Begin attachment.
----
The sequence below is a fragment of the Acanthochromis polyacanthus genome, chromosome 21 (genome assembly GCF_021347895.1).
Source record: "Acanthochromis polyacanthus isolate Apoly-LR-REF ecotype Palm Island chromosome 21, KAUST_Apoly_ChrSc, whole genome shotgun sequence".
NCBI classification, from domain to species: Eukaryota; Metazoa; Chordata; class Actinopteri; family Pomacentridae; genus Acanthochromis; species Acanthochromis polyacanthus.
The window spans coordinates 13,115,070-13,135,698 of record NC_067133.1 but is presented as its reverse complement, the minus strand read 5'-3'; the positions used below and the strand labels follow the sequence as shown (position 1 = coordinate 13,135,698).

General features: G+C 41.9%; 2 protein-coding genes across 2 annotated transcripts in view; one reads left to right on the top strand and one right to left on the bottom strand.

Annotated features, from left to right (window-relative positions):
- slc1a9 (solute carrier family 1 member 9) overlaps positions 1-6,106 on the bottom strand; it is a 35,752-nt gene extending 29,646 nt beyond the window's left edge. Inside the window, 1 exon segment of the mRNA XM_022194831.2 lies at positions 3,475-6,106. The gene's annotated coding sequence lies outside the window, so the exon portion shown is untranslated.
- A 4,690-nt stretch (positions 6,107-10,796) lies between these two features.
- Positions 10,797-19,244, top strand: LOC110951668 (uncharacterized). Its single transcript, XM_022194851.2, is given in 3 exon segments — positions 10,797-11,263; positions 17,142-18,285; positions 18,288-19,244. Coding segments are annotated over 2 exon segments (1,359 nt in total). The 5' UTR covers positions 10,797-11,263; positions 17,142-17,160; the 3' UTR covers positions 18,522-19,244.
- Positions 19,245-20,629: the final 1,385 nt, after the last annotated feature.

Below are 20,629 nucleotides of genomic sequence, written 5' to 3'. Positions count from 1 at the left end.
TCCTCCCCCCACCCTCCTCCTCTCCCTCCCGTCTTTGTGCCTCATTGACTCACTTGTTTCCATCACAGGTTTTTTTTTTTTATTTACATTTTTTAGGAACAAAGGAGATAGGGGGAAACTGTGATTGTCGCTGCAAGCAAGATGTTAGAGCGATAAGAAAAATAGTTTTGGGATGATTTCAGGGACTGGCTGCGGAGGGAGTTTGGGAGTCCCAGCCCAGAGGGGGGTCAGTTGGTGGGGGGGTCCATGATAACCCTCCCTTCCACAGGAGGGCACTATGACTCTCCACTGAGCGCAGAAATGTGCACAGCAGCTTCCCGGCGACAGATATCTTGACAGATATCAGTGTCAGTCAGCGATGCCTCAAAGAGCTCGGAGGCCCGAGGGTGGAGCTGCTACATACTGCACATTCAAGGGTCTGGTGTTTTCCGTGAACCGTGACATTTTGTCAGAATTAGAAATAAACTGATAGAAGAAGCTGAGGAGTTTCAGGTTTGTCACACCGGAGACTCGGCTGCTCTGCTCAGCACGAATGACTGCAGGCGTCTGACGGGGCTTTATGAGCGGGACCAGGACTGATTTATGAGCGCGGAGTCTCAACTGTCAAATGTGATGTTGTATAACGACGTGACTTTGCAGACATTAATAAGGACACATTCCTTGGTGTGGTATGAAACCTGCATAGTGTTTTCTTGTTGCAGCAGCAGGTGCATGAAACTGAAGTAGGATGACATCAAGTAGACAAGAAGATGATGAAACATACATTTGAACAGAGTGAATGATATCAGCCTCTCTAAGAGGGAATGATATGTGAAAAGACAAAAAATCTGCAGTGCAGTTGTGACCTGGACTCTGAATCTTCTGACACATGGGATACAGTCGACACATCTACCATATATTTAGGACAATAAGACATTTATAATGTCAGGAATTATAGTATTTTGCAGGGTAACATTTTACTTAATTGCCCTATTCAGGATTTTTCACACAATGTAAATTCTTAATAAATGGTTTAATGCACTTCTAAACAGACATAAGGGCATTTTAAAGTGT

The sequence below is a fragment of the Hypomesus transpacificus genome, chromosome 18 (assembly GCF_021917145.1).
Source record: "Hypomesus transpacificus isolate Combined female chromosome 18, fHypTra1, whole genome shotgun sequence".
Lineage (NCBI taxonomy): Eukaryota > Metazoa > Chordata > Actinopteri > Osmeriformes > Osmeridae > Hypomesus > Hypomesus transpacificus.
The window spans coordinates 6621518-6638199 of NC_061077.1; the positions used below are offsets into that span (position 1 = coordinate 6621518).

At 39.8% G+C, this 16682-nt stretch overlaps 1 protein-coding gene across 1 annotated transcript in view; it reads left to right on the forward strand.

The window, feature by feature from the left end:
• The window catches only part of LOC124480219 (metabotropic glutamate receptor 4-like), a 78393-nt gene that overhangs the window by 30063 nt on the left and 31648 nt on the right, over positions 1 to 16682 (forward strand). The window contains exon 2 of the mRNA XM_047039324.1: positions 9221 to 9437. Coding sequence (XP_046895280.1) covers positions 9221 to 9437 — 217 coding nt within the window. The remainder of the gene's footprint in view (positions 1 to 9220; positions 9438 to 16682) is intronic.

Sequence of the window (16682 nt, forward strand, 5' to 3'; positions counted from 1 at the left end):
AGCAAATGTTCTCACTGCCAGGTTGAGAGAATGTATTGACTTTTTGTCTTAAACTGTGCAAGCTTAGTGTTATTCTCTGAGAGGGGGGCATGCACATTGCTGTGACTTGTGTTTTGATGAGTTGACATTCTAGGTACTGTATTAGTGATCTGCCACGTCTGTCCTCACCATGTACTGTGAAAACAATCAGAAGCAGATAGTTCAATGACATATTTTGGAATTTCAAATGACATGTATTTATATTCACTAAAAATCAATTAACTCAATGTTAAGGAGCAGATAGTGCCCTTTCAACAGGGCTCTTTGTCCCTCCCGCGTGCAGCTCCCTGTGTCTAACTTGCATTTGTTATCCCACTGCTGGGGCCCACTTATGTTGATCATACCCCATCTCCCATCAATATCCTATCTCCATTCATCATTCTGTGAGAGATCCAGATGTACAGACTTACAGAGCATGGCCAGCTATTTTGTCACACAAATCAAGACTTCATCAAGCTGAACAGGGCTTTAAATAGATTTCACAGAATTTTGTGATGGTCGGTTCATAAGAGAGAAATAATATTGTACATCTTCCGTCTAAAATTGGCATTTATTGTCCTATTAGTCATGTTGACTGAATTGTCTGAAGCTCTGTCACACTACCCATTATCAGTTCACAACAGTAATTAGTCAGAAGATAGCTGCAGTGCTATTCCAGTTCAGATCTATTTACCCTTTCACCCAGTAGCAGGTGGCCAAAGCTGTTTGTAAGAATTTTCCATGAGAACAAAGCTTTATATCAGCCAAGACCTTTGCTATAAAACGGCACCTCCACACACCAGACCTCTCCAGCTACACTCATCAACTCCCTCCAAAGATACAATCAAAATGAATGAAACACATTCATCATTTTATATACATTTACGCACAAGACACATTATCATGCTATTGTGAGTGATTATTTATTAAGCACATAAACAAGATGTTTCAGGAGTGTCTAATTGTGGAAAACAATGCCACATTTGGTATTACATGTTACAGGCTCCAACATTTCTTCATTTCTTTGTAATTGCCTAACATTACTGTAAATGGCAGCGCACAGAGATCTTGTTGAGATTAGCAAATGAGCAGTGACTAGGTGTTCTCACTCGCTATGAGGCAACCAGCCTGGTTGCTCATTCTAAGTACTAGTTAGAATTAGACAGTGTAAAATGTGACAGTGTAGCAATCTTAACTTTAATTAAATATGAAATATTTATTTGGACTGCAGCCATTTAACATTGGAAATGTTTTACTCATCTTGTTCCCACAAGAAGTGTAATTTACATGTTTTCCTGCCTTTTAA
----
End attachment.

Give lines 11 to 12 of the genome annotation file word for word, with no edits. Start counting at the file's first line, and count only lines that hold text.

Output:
Below are 20,629 nucleotides of genomic sequence, written 5' to 3'. Positions count from 1 at the left end.
TCCTCCCCCCACCCTCCTCCTCTCCCTCCCGTCTTTGTGCCTCATTGACTCACTTGTTTCCATCACAGGTTTTTTTTTTTTATTTACATTTTTTAGGAACAAAGGAGATAGGGGGAAACTGTGATTGTCGCTGCAAGCAAGATGTTAGAGCGATAAGAAAAATAGTTTTGGGATGATTTCAGGGACTGGCTGCGGAGGGAGTTTGGGAGTCCCAGCCCAGAGGGGGGTCAGTTGGTGGGGGGGTCCATGATAACCCTCCCTTCCACAGGAGGGCACTATGACTCTCCACTGAGCGCAGAAATGTGCACAGCAGCTTCCCGGCGACAGATATCTTGACAGATATCAGTGTCAGTCAGCGATGCCTCAAAGAGCTCGGAGGCCCGAGGGTGGAGCTGCTACATACTGCACATTCAAGGGTCTGGTGTTTTCCGTGAACCGTGACATTTTGTCAGAATTAGAAATAAACTGATAGAAGAAGCTGAGGAGTTTCAGGTTTGTCACACCGGAGACTCGGCTGCTCTGCTCAGCACGAATGACTGCAGGCGTCTGACGGGGCTTTATGAGCGGGACCAGGACTGATTTATGAGCGCGGAGTCTCAACTGTCAAATGTGATGTTGTATAACGACGTGACTTTGCAGACATTAATAAGGACACATTCCTTGGTGTGGTATGAAACCTGCATAGTGTTTTCTTGTTGCAGCAGCAGGTGCATGAAACTGAAGTAGGATGACATCAAGTAGACAAGAAGATGATGAAACATACATTTGAACAGAGTGAATGATATCAGCCTCTCTAAGAGGGAATGATATGTGAAAAGACAAAAAATCTGCAGTGCAGTTGTGACCTGGACTCTGAATCTTCTGACACATGGGATACAGTCGACACATCTACCATATATTTAGGACAATAAGACATTTATAATGTCAGGAATTATAGTATTTTGCAGGGTAACATTTTACTTAATTGCCCTATTCAGGATTTTTCACACAATGTAAATTCTTAATAAATGGTTTAATGCACTTCTAAACAGACATAAGGGCATTTTAAAGTGT